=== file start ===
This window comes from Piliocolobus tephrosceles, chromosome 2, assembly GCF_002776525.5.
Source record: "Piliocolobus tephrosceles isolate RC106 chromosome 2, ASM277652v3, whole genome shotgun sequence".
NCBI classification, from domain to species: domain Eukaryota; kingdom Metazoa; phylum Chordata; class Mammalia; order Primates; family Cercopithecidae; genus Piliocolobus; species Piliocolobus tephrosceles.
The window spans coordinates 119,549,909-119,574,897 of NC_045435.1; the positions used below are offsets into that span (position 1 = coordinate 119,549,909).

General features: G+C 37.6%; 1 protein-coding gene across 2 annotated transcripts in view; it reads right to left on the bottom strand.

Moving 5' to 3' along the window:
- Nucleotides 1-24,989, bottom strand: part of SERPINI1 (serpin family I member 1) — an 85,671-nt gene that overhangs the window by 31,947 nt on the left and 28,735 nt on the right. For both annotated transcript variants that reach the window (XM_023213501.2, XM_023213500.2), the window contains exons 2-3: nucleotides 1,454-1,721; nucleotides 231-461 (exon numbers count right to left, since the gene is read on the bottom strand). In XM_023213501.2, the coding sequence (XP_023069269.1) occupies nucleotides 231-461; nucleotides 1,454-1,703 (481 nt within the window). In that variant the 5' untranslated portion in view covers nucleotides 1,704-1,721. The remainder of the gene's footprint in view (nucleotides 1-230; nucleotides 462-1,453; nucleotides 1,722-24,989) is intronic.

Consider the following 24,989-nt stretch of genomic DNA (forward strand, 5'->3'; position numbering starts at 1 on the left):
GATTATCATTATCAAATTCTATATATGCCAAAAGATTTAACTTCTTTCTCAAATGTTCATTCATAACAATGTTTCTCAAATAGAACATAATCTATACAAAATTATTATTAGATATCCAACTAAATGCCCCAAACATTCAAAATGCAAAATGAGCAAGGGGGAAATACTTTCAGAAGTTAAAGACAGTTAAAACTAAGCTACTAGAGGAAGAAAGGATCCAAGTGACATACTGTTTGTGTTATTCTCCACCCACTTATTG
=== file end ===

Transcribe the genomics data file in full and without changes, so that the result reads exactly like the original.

This window comes from Piliocolobus tephrosceles, chromosome 2, assembly GCF_002776525.5.
Source record: "Piliocolobus tephrosceles isolate RC106 chromosome 2, ASM277652v3, whole genome shotgun sequence".
NCBI classification, from domain to species: domain Eukaryota; kingdom Metazoa; phylum Chordata; class Mammalia; order Primates; family Cercopithecidae; genus Piliocolobus; species Piliocolobus tephrosceles.
The window spans coordinates 119,549,909-119,574,897 of NC_045435.1; the positions used below are offsets into that span (position 1 = coordinate 119,549,909).

General features: G+C 37.6%; 1 protein-coding gene across 2 annotated transcripts in view; it reads right to left on the bottom strand.

Moving 5' to 3' along the window:
- Nucleotides 1-24,989, bottom strand: part of SERPINI1 (serpin family I member 1) — an 85,671-nt gene that overhangs the window by 31,947 nt on the left and 28,735 nt on the right. For both annotated transcript variants that reach the window (XM_023213501.2, XM_023213500.2), the window contains exons 2-3: nucleotides 1,454-1,721; nucleotides 231-461 (exon numbers count right to left, since the gene is read on the bottom strand). In XM_023213501.2, the coding sequence (XP_023069269.1) occupies nucleotides 231-461; nucleotides 1,454-1,703 (481 nt within the window). In that variant the 5' untranslated portion in view covers nucleotides 1,704-1,721. The remainder of the gene's footprint in view (nucleotides 1-230; nucleotides 462-1,453; nucleotides 1,722-24,989) is intronic.

Consider the following 24,989-nt stretch of genomic DNA (forward strand, 5'->3'; position numbering starts at 1 on the left):
GATTATCATTATCAAATTCTATATATGCCAAAAGATTTAACTTCTTTCTCAAATGTTCATTCATAACAATGTTTCTCAAATAGAACATAATCTATACAAAATTATTATTAGATATCCAACTAAATGCCCCAAACATTCAAAATGCAAAATGAGCAAGGGGGAAATACTTTCAGAAGTTAAAGACAGTTAAAACTAAGCTACTAGAGGAAGAAAGGATCCAAGTGACATACTGTTTGTGTTATTCTCCACCCACTTATTG